Well, here it is. The 1st chapter of my 1st novel. I know. Big deal right? Can you feel that increasing thump of your heart beat? Yeah. I did that.
If you haven’t read the prologue yet, I highly suggest you do so. Go on. I’ll wait. No you won’t. Sssh… don’t tell them.
Alright. Read it? Good. Now close your eyes… Dude, they can’t read this if they close their eyes. Shit. Never mind. Just get ready to be put into a world that’s going to be unlike anything you’ve read yet. I think you’ll enjoy it. This isn’t for me. It’s for you: The reader. I hope it pulls you. I hope it haunts you. I hope you beg for more and more chapters and itch to know what happens next. Enjoy.
“A man who has known nothing but four walls, a bed, and unimaginable amounts of pain for as long as he has, has no choice but to reshape the landscape of everything he touches once he has tasted the sweet flavor of freedom again.”
The last entry in the journal of Avery Washington, Investigative Journalist.
Cargo hold of New Ducky,
1937 hours, Feb. 22, 2324 Central Earth Time
It’s not the flashing security light that bothers me. Even with the pulsing red in an endless tug-of-war with the black of darkness that hasn’t let my eyes focus in hours, that’s not what bothers me. Jackson’s thoughts were the only thing keeping him company, and he couldn’t seem to shut them off. This was nothing new though. He’d spent the last seven years alone for the most part, unless you count the guards. I definitely don’t count the guards.
He floated a few meters off the floor, looking down at the aluminum and steel crates, arms folded behind his head like he were lounging in a chair on a sunny day at the beach. Only he had never been to a beach. There aren’t that many beaches in space. That doesn’t bother me, either.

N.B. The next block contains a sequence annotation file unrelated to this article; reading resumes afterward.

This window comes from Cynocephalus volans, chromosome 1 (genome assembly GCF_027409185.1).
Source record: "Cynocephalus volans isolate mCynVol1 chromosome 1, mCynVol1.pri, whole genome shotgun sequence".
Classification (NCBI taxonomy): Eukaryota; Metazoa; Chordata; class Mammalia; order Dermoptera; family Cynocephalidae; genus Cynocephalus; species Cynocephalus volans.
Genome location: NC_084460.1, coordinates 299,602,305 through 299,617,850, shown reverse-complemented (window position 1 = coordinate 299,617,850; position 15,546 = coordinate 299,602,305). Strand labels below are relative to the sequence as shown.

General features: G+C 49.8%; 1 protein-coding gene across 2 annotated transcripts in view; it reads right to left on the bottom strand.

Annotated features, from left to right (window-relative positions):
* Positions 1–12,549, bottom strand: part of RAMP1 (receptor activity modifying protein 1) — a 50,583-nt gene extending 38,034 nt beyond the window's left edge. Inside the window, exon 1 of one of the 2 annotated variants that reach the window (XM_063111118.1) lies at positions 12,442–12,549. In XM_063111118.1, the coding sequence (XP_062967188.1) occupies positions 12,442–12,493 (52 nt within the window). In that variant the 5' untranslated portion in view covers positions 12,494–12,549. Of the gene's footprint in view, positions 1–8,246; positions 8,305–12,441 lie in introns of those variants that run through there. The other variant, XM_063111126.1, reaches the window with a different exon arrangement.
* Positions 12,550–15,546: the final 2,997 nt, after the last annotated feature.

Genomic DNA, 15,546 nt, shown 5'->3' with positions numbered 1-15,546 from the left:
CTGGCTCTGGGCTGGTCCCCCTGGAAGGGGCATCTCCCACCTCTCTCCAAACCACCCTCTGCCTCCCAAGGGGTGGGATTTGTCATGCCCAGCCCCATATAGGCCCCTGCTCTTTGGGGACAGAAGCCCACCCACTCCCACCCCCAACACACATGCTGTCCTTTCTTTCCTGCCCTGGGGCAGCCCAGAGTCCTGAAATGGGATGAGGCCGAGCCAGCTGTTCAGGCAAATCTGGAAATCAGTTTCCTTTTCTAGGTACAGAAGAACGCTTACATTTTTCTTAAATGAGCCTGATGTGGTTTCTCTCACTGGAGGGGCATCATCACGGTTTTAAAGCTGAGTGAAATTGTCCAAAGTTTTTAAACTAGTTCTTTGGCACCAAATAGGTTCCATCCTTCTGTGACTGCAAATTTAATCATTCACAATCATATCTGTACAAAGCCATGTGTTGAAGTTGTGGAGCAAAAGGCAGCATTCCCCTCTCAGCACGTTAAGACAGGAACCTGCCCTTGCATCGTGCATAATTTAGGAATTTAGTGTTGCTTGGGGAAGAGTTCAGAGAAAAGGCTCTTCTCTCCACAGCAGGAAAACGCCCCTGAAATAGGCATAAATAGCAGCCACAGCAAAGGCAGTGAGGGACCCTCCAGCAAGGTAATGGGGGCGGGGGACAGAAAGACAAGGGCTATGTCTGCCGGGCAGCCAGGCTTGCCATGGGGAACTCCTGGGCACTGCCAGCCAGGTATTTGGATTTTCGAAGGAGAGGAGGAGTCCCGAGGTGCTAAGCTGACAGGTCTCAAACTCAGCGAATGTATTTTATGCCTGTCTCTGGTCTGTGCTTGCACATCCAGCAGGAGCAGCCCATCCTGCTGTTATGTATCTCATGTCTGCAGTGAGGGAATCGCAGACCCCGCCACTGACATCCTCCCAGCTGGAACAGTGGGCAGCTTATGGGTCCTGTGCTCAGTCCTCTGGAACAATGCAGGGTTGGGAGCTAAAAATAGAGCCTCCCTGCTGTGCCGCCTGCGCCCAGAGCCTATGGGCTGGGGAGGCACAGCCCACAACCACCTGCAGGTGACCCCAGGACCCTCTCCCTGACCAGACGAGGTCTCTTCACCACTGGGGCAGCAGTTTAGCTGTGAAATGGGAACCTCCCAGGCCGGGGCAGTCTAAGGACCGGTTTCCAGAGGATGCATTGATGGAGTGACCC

He raised his trembling hand up to look at the crust on his knuckles—his well-earned reward for punching a few deserving faces. A lot.
Sweat pooled around his bloodshot eyes, unable to fall free in the zero gravity. He wiped them dry, but they burned anyway.
He shifted his focus from the blackish red scabs to six pink lines: scars stretching from his palm where they formed an intersecting triangle—almost like the old Celtic knots he’d seen as a kid—and up his right forearm. He remembered the days when they were a lot longer and scratched the raw flesh with his free hand.
Jackson let his hand drift to Darla, his energy pistol, and also the source of his scars. His pain. His addiction. She was his protection, and his drug.
She was beautiful. Her outer surface was deceptive in that it looked brand new, flawless. The marble-like swirls of silver and gold that rolled on the surface of the slide looked like cracks in a black window trying to hold back a supernova. Her frame was silver normally, but it would glow a bright gold when fired, and for a short while after. The ivory white grip was a perfect fit in his rough hands, but it’d been years since he’d fired the gun on his own accord.
I’ve gotten used to the smell too.
The stagnant air in cargo hold was filled with so much dust and rust that he could taste the rivets used to hold it together decades ago. His shirt—old earth cotton that he had lifted off a dead guard—pulled over his face did little to keep him from choking on the metallic must. His throat itched with iron flavored phlegm. But still, that’s not what bothers me.
What has really been getting under my skin is that God-awful PING. It’s not too loud, but each ear-bleeding echo that rings through my bones makes me hate every inch of steel that lies between me and the peaceful vacuum of space.
Could he really prefer to be in the cold emptiness of space?
You’re damn right I could.